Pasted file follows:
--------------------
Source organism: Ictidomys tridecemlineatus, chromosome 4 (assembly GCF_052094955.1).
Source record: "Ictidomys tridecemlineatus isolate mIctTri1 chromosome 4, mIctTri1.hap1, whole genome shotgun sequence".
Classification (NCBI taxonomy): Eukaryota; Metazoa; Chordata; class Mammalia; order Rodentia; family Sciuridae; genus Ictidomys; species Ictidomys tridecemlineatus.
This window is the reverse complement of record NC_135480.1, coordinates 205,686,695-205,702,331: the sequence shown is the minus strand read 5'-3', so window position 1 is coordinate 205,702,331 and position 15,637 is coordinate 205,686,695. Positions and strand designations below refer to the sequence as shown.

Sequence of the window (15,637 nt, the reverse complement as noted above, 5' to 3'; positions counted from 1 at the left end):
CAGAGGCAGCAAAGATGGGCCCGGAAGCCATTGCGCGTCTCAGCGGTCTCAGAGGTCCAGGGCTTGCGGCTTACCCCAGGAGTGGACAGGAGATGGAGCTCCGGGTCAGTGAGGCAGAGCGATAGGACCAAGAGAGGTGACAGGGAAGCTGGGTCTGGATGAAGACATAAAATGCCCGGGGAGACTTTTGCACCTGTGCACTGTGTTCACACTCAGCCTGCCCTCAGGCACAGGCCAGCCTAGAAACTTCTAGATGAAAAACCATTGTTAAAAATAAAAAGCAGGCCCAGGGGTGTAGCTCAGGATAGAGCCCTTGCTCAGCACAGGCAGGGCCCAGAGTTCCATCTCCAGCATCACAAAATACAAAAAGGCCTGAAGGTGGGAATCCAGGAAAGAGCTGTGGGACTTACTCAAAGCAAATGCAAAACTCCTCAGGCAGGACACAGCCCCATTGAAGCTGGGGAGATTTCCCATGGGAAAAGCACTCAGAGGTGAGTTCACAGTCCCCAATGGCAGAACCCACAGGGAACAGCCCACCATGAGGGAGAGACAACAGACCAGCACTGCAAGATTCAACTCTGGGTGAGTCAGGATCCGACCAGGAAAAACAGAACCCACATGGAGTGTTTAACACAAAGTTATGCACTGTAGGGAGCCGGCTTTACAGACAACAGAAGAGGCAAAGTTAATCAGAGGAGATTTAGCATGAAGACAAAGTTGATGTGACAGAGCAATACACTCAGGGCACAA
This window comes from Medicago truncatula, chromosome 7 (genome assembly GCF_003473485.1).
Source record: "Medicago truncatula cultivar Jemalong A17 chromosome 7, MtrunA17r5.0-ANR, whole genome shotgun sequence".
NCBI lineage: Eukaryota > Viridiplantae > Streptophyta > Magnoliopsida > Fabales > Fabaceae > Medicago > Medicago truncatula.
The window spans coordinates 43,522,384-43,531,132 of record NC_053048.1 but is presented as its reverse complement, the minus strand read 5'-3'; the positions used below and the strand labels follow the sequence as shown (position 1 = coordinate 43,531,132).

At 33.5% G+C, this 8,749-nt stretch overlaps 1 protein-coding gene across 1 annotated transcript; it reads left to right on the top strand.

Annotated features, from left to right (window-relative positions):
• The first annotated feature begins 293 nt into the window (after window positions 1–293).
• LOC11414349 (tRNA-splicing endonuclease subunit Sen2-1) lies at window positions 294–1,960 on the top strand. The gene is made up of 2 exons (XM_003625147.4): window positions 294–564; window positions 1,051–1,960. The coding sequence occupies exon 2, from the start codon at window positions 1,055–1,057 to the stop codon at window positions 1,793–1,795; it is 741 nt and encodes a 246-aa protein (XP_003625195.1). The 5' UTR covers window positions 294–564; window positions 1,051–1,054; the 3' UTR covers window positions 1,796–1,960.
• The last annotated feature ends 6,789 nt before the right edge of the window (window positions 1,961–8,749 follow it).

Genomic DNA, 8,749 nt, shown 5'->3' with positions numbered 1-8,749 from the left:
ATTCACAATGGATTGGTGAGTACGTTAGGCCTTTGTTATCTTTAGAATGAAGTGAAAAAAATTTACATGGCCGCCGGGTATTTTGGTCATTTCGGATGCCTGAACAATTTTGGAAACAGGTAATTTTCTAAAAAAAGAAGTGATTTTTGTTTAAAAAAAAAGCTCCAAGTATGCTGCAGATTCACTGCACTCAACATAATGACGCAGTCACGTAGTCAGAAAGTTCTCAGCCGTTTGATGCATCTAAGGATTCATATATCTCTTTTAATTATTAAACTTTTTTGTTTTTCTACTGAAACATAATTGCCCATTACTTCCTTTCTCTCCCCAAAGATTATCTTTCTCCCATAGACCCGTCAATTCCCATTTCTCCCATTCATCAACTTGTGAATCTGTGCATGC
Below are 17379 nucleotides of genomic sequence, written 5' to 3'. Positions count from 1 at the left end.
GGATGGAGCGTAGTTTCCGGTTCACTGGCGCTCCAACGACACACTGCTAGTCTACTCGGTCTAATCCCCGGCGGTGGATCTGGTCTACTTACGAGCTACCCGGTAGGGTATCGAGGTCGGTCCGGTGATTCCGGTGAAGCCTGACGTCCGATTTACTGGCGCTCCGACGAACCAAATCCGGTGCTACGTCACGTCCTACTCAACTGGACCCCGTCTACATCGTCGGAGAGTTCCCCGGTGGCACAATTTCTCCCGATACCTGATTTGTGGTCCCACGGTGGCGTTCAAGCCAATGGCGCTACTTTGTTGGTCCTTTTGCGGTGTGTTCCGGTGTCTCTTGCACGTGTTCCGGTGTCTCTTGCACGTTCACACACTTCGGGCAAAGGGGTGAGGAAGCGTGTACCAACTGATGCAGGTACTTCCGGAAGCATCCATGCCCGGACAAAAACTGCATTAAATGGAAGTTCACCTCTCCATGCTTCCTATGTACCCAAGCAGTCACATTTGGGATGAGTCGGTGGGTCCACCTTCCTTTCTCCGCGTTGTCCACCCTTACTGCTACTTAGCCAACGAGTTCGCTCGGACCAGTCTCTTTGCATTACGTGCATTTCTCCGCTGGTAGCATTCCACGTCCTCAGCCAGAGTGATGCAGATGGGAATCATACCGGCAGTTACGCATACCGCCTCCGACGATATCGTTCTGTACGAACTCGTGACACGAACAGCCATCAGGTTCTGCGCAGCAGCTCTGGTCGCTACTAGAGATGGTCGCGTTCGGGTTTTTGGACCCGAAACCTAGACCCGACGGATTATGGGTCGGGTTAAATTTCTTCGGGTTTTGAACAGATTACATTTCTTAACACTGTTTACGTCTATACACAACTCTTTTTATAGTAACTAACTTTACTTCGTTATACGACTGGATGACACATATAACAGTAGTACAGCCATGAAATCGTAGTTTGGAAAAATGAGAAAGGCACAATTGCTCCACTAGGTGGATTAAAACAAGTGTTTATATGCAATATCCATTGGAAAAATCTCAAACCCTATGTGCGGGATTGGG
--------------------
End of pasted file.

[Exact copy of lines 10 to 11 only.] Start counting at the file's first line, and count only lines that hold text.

The window spans coordinates 43,522,384-43,531,132 of record NC_053048.1 but is presented as its reverse complement, the minus strand read 5'-3'; the positions used below and the strand labels follow the sequence as shown (position 1 = coordinate 43,531,132).

At 33.5% G+C, this 8,749-nt stretch overlaps 1 protein-coding gene across 1 annotated transcript; it reads left to right on the top strand.